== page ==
Australian dad spends big for his daughter to compete in Perry
Youths are coming from near and far to compete this week in the National Barrel Horse Association Youth World Championship in Perry.
Among the approximately 1,300 competitors are Holly Butterworth of Chauncey, Jaley Smith of Cochran and Emi Carlson of Childers, Queensland, Australia.
The contestants are battling for more than $300,000 in cash and prizes in the event held at Georgia National Fairgrounds and Agricenter.
Holly, 14, is competing with three different horses. She can ride each one as a separate entry. Although not the fastest, her favorite is Smoke.
“She just listens and I’ve had her for the longest,” Holly said as she stood with Smoke in her stall at the fairgrounds Sunday. “She is my best friend.”
Emi is 10 years old, and her dad spent a lot of money for her to compete in the Perry event.
Many racers from foreign countries pay for their horses to be kept in the U.S., or they lease horses here, due to the cost of shipping the horse. But Carlson said the bond between horse and rider is too important for him to do that. He estimated he paid $32,000 U.S. to have Emi’s horse, Hoosier, shipped from Australia. That includes the cost of a required six weeks of quarantine.
He admitted, with a laugh, that it would probably be cheaper to buy a horse here, but he didn’t think there would be enough practice time to maximize her results.
To him, it’s a worthwhile investment to give his daughter her best chance to compete.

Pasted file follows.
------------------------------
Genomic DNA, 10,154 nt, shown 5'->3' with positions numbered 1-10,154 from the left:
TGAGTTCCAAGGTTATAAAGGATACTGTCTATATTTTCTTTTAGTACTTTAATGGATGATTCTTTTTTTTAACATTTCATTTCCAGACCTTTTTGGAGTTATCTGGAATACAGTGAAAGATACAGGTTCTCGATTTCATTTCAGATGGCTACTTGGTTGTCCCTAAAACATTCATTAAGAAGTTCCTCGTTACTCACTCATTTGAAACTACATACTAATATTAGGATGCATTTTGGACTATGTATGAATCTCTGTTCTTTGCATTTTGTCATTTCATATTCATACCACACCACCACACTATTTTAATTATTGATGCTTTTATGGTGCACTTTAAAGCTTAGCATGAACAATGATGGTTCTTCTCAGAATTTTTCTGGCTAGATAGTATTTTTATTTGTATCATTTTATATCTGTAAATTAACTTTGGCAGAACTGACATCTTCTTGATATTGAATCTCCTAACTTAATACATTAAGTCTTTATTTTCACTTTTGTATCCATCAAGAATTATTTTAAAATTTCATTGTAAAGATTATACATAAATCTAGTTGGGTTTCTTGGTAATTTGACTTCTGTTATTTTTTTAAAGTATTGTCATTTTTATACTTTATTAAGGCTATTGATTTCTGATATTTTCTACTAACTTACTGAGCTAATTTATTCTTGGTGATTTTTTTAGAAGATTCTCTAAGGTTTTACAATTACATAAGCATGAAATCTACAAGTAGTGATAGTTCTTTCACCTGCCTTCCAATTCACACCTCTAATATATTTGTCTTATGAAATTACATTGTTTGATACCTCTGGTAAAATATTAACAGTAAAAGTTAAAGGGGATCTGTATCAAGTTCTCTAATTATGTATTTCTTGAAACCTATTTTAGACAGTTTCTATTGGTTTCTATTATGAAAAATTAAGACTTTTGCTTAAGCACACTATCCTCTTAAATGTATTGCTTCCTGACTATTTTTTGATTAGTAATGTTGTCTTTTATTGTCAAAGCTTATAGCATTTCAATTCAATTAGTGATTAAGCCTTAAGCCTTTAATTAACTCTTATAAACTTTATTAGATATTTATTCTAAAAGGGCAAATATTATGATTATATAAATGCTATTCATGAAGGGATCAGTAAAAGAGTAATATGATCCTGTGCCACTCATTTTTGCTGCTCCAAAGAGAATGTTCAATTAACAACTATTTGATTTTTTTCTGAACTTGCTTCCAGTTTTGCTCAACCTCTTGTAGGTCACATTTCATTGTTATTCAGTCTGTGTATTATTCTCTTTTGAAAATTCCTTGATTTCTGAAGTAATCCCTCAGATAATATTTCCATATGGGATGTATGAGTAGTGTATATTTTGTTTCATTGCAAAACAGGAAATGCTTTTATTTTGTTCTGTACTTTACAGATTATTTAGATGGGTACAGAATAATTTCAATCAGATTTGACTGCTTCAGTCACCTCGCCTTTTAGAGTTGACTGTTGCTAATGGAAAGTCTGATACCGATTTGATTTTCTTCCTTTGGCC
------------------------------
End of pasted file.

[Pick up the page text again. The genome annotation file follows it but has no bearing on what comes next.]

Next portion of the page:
“It’s a big achievement to come over here and mix it up with the world,” he said.
The Perry event is not the only one they have entered while in the U.S., but he said it’s the one they have been working toward. The event is considered the premiere youth barrel race in the world, participants said, and those who compete have to win other races to qualify.
In barrel racing riders see who can circle three barrels in the fastest time. The trick is to cut as close to the barrels as possible without knocking a barrel over. If a barrel falls, the rider doesn’t get a time, but they get two shots at it to post a time that will qualify them for the finals.
Jaley, 11, said she has been riding horses “since I could hardly hold my head up.”
Her father, Michael Smith, said horses are a big part of their family life.
“Me and my wife, we both ride,” he said shortly after watching Jaley race. “Every Saturday we ride and get to spend time with each other.”
The races will continue all week and the finals in all of the age groups will be held Saturday.
Sherry Fulmer, executive director of the American Barrel Horse Association, said the only larger event at the fairgrounds is the Georgia National Fair in October.
The racing starts at 8 a.m. each day and goes until at least 8:30 p.m. It is open to the public, and children six and under get in for free. Everyone else pays $10 per day. Several hundred were there watching the races Sunday.
A spirit parade, featuring horses representing each state, is also set for 7 p.m. Wednesday at the fairgrounds and is free.
For more information for the fairgrounds website at www.gnfa.com.